Introducing the Patriarchal Tiara (A Mitre with Three Crowns)

Photo: OC-Travel
I have always said one of the most fascinating theaters of liturgical arts surrounds the old patriarchal liturgies of patriarchal sees such as Lisbon, Venice, Jerusalem, the East Indies, etc.

For all those visiting Lisbon, I highly recommend you make time to visit this worthwhile little museum at the Patriarchal Cathedral of St. Mary Major.

For a nominal fee, you enter the museum.  Do not forget to make your way upstairs (through the church tower on the right of the entrance).  This leads you to the part of the museum that includes a section of the Patriarch's Palace.

Here, in the residence of the Cardinal Patriarch, you will see some very rare and totally unique items related to patriarchal liturgies of the Archdiocese of Lisbon.  Although most of these items have fallen into disuse, they were never forbidden by the Holy See.

One such item is the so-called "patriarchal tiara" (see above image).  This unique mitre is similar to the papal tiara.  It is a liturgical prerogative and exclusive right to the Archbishop of Lisbon.

Other privileges granted to the Patriarch of Lisbon include objects otherwise reserved for the pope.  They include the right to the sedia gestatoria with flabella, the fanon, falda, morse, subcinctorium, and more.  He also wears Ambrosian-style cuffs attached to the alb. 

The intricate and time-honored patriarchal liturgies of Lisbon were rich with symbolism and culture and tied it in a special way to the papal liturgies of the Roman Pontiff, the unifying Patriarch of the West.

Further, the Patriarch of Lisbon makes use of the papal tiara on his arms (without the crossed keys), which can be seen depicted on many of the liturgical items in Lisbon Cathedral.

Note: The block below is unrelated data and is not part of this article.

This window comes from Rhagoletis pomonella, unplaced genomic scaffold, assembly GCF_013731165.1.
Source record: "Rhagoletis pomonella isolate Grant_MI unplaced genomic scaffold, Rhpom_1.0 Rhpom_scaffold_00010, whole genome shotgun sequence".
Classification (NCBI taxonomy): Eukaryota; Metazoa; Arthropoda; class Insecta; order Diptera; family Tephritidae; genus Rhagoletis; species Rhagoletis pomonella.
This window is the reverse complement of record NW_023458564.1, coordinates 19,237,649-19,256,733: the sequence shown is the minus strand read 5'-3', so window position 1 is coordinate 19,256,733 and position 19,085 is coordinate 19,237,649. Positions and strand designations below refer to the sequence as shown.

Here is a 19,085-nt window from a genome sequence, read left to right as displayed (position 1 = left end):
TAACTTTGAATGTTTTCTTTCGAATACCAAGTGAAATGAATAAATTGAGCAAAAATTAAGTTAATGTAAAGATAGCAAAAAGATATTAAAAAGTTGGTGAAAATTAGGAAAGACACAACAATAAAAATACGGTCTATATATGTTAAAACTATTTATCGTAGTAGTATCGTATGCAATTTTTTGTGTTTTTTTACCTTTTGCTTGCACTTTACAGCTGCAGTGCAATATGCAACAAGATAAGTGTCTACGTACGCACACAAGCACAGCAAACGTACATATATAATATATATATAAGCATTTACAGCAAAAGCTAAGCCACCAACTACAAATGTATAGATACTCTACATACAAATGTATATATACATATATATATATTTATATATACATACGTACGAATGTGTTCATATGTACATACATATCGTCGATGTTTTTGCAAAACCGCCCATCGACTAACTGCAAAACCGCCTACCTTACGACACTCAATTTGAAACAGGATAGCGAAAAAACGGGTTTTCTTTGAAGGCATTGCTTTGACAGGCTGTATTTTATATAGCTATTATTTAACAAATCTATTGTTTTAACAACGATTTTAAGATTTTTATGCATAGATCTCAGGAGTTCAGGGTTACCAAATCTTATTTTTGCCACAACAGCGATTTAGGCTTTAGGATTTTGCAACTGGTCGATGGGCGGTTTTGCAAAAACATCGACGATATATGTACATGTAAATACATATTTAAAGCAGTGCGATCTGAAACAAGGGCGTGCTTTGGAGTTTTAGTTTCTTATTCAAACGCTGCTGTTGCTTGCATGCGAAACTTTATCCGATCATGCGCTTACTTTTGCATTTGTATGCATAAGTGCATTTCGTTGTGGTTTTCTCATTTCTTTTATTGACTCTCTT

Interestingly, the practice of receiving Holy Communion during Solemn Mass at the throne was never conceded to the Patriarch of Lisbon. 

The mitre in the photo dates from Italy, sometime in the eighteenth century, made of silk, golden metallic thread and precious stones.

In the following days I aim to post several more photos related to the patriarchal liturgies of Lisbon.

Finally, why are any of these traditions important and why should they be continued?  This is a contentious question.

All of these traditions that were built up over centuries in Catholic countries illustrate the spiritual vision of the greatest minds and the way in which the Catholic experience is best transmitted to the community by faith and tradition and education.

The liturgy teaches; it is a teacher.  Where unifying spiritual vision is lost - where it is no longer transmitted to the community as a whole - where these liturgical traditions have been left by the wayside and done away with in haste, all that can be seen is decay of Catholic life.

In every great civilization, the higher forms of culture (such as cathedral liturgies in the Christian world) have always orientated toward the ideal of spiritual knowledge with the true object of worship and education being the cultivation of man's spiritual faculties.  The recovery of these traditions will aid in the recovery of lost European spirituality.

The triumphant expansion of modern secular civilization has spelled self-destruction for Catholic liturgical life and piety, where traditions have been sacrificed in the name of modernity.  The last resort of every formerly Catholic country depends not upon its material resources or methods or measure of modernity, but on the spiritual vision it can return to.

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